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Key pre-budget papers notable for what’s left out as much as what is included

Tax Strategy Group appears to have killed 30% income tax rate idea for now, while climate-change response more in focus

The Tax Strategy Group Papers drawn up by senior civil servants to outline budget options to Government have often given hints about the direction of budget policy. This year the real debates are about issues which are not written down in the papers, but will be hammered out behind closed doors.

Perhaps there has been so much heat about Budget 2024 already that the decision was made not to stoke the fire yet further. If so, the officials involved did a good job.

There are some interesting nuggets — and some interesting omissions. In income tax, the group considers the concept of refundable tax credits, a measure to ensure lower-paid employees, or even those not in work on one proposal, could get the full benefit of tax credits. This is found to be expensive — costing more than €1 billion — and looks unlikely to feature in any form on budget day.

Indexing for inflation

What will feature, certainly, is an increase in tax credits and the income level at which people enter the higher tax rate. The only question is how significant these increases will be. The papers do not discuss this point, but the €1.1 billion put aside for budget tax cuts in the outline plans do not indicate we should expect a bonanza. Interestingly, there is no mention of the 30 per cent middle-income tax rate proposed previously by then tánaiste Leo Varadkar. Perhaps this idea now has a stake through its heart? There is a possibility it could resurface in a separate review on income tax being undertaken by the Department of Finance. This work is important as it will also look at the issue of whether tax credits and bands should be automatically indexed for inflation.


The papers also look at the longer-term need to raise more social insurance revenue as the population ages. They again raise the idea of higher PRSI on the self-employed — and outline some ways of doing this — as well as options for a higher charge on employers, including a possible abolition of the lower 8.8 per cent employer PRSI rate charged on wages of up to €441 a week which would merge with the higher 11.05 per cent rate over a few years. This would not go down well with small businesses, though higher employer PRSI in some form seems inevitable in the years ahead. Though probably not in this budget.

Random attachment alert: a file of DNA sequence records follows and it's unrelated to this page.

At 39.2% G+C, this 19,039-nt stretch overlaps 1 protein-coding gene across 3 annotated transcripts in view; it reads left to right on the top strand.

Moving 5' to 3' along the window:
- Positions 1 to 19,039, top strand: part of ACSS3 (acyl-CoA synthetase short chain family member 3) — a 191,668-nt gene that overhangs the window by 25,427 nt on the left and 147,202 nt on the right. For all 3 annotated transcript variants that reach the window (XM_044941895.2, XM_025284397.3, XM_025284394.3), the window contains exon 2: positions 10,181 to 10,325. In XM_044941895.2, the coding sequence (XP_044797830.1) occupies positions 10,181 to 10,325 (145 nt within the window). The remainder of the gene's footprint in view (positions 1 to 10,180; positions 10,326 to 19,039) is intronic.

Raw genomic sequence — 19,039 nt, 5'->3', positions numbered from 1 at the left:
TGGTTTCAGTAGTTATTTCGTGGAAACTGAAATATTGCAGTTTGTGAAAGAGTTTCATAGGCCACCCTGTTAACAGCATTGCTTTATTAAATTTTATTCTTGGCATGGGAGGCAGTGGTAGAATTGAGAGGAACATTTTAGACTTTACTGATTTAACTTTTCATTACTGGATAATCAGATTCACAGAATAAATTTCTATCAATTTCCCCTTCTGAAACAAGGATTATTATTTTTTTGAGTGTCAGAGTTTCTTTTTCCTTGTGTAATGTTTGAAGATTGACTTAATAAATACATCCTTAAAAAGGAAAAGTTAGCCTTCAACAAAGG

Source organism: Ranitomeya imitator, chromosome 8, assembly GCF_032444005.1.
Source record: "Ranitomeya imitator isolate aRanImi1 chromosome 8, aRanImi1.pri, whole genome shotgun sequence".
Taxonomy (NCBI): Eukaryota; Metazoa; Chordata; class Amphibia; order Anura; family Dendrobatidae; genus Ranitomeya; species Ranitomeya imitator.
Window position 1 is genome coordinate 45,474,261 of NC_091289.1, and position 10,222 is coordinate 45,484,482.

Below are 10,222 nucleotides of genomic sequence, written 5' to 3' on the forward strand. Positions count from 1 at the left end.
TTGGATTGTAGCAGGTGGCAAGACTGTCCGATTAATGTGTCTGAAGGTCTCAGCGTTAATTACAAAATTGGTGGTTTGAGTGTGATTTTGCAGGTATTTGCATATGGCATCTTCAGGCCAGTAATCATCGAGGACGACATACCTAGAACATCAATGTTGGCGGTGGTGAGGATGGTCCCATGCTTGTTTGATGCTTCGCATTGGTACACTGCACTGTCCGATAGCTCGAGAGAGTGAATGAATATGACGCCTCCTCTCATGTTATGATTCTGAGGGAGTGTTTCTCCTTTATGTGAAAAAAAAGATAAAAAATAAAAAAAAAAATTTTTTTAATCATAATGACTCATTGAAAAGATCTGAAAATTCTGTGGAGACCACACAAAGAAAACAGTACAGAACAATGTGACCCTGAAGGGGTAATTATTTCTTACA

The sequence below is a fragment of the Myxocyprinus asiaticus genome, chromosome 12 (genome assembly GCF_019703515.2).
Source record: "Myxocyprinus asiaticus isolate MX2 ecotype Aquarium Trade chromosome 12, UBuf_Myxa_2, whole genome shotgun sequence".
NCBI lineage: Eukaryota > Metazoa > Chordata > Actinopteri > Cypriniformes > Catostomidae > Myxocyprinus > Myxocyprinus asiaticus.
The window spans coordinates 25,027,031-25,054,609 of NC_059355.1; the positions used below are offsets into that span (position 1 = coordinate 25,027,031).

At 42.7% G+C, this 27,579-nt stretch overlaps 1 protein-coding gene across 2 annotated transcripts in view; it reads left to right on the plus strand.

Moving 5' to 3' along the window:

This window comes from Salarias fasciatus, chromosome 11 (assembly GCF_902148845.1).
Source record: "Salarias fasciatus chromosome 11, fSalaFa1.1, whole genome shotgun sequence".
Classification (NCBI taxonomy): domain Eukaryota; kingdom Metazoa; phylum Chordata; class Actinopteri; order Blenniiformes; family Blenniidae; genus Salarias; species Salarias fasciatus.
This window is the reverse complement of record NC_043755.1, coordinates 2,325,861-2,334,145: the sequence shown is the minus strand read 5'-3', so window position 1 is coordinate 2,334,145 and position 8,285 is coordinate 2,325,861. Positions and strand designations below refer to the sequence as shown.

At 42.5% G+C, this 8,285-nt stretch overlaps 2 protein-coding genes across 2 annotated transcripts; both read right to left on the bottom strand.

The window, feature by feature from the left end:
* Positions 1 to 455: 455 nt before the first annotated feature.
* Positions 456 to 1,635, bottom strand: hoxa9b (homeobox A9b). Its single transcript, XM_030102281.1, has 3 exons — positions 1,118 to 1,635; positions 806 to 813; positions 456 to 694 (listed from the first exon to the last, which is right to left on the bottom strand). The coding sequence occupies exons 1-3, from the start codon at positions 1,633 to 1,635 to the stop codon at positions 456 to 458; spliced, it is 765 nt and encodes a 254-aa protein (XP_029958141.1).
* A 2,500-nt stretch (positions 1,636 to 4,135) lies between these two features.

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In the other big budget area — welfare — the strategy papers do not give much indication of the likely scale of increase. This battle has still to be fought around the cabinet table.

There are some other interesting points. One is the possibility of cutting the VAT rate of new residential buildings from 13.5 per cent to 9 per cent. This could be useful with construction costs threatening some projects, though it is unclear whether it would lower prices or just go into the margins of builders and developers. Civil servants seem cool on the measure, which could cost €580 million a year if home improvements are counted. The papers also show that in the two years since a special 10 per cent stamp duty applied to the bulk acquisition of 10 or more houses since May 2021, some 630 properties were caught by the tax. This indicates investment funds are still active buying properties, though the Department of Finance said this was just 3 per cent of the new stock coming on the market.

The papers also point towards climate change and big changes coming down the tracks here. The Government will lose money on heavily taxed fossil fuel as cars go electric — which could cost the exchequer €1.5 billion per annum — and people reduce fossil fuel use at home. The papers suggest that Government will have to look at cutting supports for electric cars as well as introducing congestion charges, new road charges and possibly more tax on bigger, heavier cars. It also raises the possibility of abolishing or reducing the relief which basically exempts households from paying electricity tax, which could add €20 or more to annual household bills. None of these climate measures will feature in Budget 2024, but carbon tax will rise again and tougher decisions lie ahead.